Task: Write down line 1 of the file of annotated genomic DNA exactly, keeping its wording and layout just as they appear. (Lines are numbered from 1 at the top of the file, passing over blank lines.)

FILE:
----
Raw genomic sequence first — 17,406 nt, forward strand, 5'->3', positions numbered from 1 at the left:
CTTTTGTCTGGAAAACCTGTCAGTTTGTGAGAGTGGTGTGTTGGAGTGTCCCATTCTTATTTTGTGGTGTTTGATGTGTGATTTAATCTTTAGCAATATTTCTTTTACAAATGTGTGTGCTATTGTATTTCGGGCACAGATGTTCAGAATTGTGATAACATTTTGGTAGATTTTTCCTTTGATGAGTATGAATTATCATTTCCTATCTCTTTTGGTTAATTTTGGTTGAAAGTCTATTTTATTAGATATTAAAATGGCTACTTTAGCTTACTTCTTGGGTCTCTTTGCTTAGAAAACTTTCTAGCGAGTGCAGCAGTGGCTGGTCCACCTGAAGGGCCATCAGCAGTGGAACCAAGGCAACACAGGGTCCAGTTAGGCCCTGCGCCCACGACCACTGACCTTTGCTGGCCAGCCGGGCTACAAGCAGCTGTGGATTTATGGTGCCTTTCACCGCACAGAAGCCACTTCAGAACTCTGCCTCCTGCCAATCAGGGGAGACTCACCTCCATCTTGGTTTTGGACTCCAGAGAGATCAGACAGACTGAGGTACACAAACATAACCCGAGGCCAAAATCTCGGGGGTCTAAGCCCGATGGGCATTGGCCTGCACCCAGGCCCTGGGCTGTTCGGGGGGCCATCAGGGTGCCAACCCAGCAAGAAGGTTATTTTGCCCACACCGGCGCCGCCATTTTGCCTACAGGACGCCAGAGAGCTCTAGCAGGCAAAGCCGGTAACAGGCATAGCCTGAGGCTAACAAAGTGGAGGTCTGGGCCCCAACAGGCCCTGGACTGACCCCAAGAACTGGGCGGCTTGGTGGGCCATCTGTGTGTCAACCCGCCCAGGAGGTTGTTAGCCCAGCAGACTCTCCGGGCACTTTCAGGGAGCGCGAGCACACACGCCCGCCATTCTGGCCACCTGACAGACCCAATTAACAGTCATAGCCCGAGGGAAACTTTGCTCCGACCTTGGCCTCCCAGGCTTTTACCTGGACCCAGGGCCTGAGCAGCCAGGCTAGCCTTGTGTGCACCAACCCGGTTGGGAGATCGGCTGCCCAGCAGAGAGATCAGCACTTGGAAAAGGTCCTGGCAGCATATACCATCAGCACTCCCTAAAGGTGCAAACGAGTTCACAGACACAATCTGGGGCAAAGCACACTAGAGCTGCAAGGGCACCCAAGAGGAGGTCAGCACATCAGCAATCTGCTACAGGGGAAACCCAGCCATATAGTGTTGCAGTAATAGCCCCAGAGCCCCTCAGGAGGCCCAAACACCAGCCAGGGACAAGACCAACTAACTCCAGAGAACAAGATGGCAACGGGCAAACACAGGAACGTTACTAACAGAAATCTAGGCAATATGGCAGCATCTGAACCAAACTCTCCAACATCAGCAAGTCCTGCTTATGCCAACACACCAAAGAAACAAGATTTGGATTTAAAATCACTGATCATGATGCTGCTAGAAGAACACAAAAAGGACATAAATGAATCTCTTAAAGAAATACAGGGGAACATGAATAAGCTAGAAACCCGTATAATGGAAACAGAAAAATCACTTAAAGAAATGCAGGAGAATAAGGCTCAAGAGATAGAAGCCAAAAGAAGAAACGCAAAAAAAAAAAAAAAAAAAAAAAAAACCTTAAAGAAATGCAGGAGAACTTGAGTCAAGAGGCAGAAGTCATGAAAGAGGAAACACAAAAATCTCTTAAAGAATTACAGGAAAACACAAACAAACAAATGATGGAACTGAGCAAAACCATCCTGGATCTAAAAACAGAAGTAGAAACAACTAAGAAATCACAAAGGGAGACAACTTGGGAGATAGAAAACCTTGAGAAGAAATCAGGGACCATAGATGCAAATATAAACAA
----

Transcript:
Raw genomic sequence first — 17,406 nt, forward strand, 5'->3', positions numbered from 1 at the left: